The MCC World Cricket committee is not in favour of the introduction of four-day Test matches as a means to better market and schedule Test cricket. The committee has long been concerned for the future of Test cricket and fears that, left as it is, the longest form of the game will not survive. The committee feels there are too many incidences of bilateral series that lack context and are played in almost empty stadiums.


Committed to not going back on cricket bat sizes, but balls and boundaries to be looked at

The committee discussed the balance between bat and ball, and whether batsmen have too many factors weighing in their favour in the modern game. There were concerns on the committee that the balance may have shifted in the batsman’s favour. A variety of thoughts were put forward as to why more sixes are being hit in cricket today, be it the size of the bats themselves, the size of boundaries prevalent in grounds around the world or the use of two white balls in one day cricket, which has resulted in the ball hardly moving off the straight after approximately 15 overs. The committee also discussed the excitement that big hitting provides to spectators and felt that today’s cricketers are generally stronger athletes than previous generations of players.

Cricket ballThere is no appetite on the committee for turning back the clock with respect to the size of the cricket bat. Equally, it was felt that bat sizes should not be increased from the current position, and the committee undertook to conduct further research on this matter, including consulting bat manufacturers. In addition, MCC will work with ICC on a research project to look at the size of the seam on cricket balls, and will present that research at a future meeting of the World Cricket committee.

Approved changes to laws on fielding restrictions approved

Subject to final ratification from the main MCC Committee, the Club will be changing two of the Laws of Cricket to come into effect from 1stSeptember 2015.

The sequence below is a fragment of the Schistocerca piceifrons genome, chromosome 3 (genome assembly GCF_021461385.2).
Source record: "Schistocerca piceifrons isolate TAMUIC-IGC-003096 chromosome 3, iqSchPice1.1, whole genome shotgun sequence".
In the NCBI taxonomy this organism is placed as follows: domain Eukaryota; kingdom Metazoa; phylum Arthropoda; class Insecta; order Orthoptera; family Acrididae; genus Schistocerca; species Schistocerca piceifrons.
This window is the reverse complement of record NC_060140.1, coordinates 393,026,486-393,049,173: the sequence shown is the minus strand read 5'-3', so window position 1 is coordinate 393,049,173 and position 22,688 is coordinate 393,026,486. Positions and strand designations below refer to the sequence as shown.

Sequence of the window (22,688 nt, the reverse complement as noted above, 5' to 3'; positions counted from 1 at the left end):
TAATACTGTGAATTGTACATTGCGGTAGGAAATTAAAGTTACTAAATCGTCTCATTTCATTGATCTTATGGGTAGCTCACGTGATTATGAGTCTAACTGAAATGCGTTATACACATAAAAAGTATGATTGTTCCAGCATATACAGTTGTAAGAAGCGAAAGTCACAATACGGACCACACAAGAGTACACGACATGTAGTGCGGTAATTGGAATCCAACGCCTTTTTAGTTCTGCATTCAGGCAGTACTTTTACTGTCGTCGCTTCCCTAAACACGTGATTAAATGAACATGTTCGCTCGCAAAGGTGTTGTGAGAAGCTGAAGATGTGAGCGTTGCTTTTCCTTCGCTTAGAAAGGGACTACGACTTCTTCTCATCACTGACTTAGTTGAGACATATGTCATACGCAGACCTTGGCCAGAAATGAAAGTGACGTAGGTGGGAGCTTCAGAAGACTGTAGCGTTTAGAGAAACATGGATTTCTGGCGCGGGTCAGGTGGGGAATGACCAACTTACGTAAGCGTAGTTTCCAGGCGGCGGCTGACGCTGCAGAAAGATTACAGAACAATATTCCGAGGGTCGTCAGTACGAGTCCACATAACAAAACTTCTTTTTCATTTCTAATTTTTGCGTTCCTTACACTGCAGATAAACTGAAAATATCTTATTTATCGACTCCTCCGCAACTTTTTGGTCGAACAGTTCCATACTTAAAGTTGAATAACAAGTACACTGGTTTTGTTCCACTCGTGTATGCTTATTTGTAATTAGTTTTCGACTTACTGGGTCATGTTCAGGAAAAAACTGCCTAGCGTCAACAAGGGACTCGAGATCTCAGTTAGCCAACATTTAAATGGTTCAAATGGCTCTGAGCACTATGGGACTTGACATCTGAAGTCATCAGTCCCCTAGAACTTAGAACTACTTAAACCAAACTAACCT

The first change (Law 41.7) will allow fielders to move in reaction to the shot that the striker is playing. For instance, slip will now be able to move towards leg-slip as a batsman starts to play a fine sweep. Thus ‘intelligent’ movement in response to the actions of the batsman will be allowed, whilst ‘deceptive’ movement, such as running backwards before the ball is released will continue to be prohibited.

The second change (Law 40.4) will allow the wicket-keeper to move in a similar way, provided that he remains behind the stumps, but will no longer allow him to move laterally before the ball is delivered, nor allow him to move up a couple of paces to within reach of the stumps in response to a slower delivery.


The full list of committee members is as follows (those in italics were unable to attend the meeting):

Mike Brearley (Chairman), Jimmy Adams, Steve Bucknor, Rahul Dravid, Charlotte Edwards, Sourav Ganguly, Rod Marsh, Tim May, Shaun Pollock, Ricky Ponting, Ramiz Raja, David Richardson, Kumar Sangakkara, Michael Vaughan

James Buttler

James Buttler

James has been working as a cricket journalist and broadcaster since 2006.
As the editor of Cricket Badger he is intent on building the website to give quality coverage of the domestic game around the world.
James was the full-time Media Manager at Yorkshire County Cricket Club between 2007 and 2010.
James is a published author and a writer/video contributor to many cricket publications.
He's unsurprisingly a complete cricket badger!
James Buttler

One thought on “MCC backing cricket as an Olympic sport but not 4-day Tests